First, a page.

pre   =>	sub { splice @_, 0, 1, $_[0] * 1.8 + 32	},
		       post  =>	sub { $_[-1] = ($_[0] -	32) / 1.8 };

   Lexically scoped wrappers
       Normally, any wrappers installed	by "wrap" remain attached to the
       subroutine until	it is undefined. However, it is	possible to make
       specific	wrappers lexically bound, so that they operate only until the
       end of the scope	in which they're created (or until some	other specific
       point in	the code).

       If "wrap" is called in a	non-void context:

	       my $lexical = wrap 'sub_name', pre => \&wrapper;

       it returns a special object corresponding to the	particular wrapper
       being placed around the original	subroutine. When that object is
       destroyed -- when its container variable	goes out of scope, or when its
       reference count otherwise falls to zero (e.g. "undef $lexical"),	or
       when it is explicitly destroyed ("$lexical->DESTROY") --	the
       corresponding wrapper is	removed	from around the	original subroutine.
       Note, however, that all other wrappers around the subroutine are

   Anonymous wrappers
       If the subroutine to be wrapped is passed as a reference	(rather	than
       by name or by typeglob),	"wrap" does not	install	the wrappers around
       the original subroutine.	Instead	it generates a new subroutine which
       acts as if it were the original with those wrappers around it.  It then
       returns a reference to that new subroutine. Only	calls to the original
       through that wrapped reference invoke the wrappers. Direct by-name
       calls to	the original, or calls through another reference, do not.

       If the original is subsequently wrapped by name,	the anonymously
       wrapped subroutine reference does not see those wrappers. In other
       words, wrappers installed via a subroutine reference are	completely
       independent of those installed via the subroutine's name	(or typeglob).

       For example:

	       sub original { print "ray" }

	       # Wrap anonymously...
	       my $anon_wrapped	= wrap \&original, pre => sub {	print "do..." };

	       # Show effects...
	       original();	       # prints	"ray"
	       $anon_wrapped->();      # prints	"do..ray"

	       # Wrap nonymously...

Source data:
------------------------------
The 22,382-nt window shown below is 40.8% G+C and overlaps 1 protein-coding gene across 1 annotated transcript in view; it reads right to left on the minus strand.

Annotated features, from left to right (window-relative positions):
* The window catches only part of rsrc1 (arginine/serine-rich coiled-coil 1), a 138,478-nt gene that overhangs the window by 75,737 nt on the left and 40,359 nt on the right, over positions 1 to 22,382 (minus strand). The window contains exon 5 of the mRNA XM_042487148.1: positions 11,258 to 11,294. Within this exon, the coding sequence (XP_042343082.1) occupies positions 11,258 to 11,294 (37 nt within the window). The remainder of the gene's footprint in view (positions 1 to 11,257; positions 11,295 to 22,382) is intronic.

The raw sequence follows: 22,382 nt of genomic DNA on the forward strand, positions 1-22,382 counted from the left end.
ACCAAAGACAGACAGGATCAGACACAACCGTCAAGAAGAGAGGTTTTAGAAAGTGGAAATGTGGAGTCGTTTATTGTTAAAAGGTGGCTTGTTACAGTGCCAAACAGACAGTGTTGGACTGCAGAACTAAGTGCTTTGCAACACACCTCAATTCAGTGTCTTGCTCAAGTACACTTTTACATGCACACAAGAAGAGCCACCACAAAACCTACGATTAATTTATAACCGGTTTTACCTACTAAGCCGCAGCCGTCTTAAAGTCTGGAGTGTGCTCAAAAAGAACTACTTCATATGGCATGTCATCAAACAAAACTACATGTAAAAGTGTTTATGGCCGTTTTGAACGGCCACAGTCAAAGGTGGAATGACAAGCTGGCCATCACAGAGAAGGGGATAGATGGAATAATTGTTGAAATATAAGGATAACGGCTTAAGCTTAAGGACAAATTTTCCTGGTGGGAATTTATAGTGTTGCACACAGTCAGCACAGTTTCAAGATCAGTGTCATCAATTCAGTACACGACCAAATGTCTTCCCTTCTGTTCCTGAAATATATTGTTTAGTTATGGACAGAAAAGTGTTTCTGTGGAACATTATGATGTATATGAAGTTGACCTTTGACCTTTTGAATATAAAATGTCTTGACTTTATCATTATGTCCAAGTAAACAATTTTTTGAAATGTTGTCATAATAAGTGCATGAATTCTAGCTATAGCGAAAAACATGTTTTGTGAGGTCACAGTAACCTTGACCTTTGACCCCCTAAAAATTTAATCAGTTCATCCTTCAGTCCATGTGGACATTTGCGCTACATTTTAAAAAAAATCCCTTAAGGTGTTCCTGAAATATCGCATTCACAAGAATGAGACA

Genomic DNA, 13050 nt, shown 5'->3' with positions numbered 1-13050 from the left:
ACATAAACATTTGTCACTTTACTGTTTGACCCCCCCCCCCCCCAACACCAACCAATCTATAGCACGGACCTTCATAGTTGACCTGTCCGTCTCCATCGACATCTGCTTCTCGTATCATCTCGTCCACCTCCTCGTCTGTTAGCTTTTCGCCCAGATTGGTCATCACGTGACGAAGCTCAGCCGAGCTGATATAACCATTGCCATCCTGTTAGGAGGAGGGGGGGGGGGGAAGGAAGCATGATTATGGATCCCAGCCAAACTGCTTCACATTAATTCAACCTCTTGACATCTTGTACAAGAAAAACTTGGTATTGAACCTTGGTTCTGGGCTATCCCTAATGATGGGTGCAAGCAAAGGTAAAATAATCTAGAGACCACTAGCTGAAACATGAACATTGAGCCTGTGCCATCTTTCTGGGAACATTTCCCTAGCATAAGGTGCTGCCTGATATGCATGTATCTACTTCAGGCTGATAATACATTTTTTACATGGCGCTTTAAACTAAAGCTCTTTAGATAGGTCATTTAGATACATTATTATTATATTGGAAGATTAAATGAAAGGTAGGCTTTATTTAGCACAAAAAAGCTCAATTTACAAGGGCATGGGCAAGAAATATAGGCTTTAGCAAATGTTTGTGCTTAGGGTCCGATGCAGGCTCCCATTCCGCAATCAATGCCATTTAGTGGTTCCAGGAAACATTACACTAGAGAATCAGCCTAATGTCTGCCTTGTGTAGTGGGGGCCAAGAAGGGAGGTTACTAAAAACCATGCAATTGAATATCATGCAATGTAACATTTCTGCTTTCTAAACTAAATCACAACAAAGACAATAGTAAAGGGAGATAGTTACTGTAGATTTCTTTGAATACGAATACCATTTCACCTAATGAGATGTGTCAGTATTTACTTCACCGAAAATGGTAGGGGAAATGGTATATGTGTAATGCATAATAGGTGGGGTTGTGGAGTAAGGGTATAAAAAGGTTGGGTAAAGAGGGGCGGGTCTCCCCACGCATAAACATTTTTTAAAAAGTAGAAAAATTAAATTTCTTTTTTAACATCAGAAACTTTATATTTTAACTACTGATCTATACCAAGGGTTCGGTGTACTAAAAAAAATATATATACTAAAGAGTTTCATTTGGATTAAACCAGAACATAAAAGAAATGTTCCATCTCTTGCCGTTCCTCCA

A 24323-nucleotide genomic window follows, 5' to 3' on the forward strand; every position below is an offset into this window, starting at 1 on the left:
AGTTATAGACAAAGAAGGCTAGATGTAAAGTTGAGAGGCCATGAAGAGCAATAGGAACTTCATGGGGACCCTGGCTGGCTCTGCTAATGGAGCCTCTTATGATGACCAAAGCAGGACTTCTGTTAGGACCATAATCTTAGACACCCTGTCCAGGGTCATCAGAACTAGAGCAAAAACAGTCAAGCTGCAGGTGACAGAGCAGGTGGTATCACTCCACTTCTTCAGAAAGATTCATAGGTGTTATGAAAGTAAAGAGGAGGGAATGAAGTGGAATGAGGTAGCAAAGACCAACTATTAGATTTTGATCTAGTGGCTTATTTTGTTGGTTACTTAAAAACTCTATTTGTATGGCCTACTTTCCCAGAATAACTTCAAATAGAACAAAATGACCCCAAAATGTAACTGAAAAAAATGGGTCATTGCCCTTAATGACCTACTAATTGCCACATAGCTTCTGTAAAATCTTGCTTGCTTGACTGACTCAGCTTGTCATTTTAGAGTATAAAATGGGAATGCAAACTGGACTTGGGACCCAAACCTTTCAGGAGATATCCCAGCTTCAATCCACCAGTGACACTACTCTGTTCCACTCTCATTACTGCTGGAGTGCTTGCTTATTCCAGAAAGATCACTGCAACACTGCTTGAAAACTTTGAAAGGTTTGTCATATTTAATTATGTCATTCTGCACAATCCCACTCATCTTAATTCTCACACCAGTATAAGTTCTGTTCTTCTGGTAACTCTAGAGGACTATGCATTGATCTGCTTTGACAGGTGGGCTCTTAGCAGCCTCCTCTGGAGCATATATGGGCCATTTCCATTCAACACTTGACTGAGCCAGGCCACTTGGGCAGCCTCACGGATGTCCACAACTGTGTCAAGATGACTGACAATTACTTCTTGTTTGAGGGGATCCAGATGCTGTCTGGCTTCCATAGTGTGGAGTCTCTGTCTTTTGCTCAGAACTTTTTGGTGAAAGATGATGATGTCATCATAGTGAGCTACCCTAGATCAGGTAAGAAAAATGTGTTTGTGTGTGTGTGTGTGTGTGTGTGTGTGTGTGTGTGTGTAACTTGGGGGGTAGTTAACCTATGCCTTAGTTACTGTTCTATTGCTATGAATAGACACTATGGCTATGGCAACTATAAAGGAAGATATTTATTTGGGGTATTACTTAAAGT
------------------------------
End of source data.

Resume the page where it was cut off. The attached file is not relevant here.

wrap *original,
		       pre  => sub { print "fa.." },
		       post => sub { print "..mi" };

	       # Show effects...
	       original();	       #   now prints "fa..ray..mi"
	       $anon_wrapped->();      # still prints "do...ray"

       "Can't wrap non-existent	subroutine %s"
	   An attempt was made to wrap a subroutine that was not defined at
	   the point of	wrapping.

       "'pre' value is not a subroutine	reference"
	   The value passed to "wrap" after the	'pre' flag was not a
	   subroutine reference. Typically, someone forgot the "sub" on	the
	   anonymous subroutine:

		   wrap	'subname', pre => { your_code_here() };

	   and Perl interpreted	the last argument as a hash constructor.

       "'post' value is	not a subroutine reference"
	   The value passed to "wrap" after the	'post' flag was	not a
	   subroutine reference.

       "Uselessly wrapped subroutine reference in void context"	(warning only)
	   When	the subroutine to be wrapped is	passed as a subroutine
	   reference, "wrap" does not install the wrapper around the original,
	   but instead returns a reference to a	subroutine which wraps the
	   original (see "Anonymous wrappers").

	   However, there's no point in	doing this if you don't	catch the
	   resulting subroutine	reference.

       Schwern made me do this (by implying it wasn't possible ;-)


       There are undoubtedly serious bugs lurking somewhere in code this funky

       Bug reports and other feedback are most welcome.

       Bugs may	be submitted through the RT bug	tracker
       <>	(or <>).

       Damian Conway <>

       o   Karen Etheridge <>

       o   Alexandr Ciornii <>

       o   Father Chrysostomos <>

       This software is	copyright (c) 2001 by Damian Conway.

       This is free software; you can redistribute it and/or modify it under
       the same	terms as the Perl 5 programming	language system	itself.

perl v5.32.1			  2017-02-23		      Hook::LexWrap(3)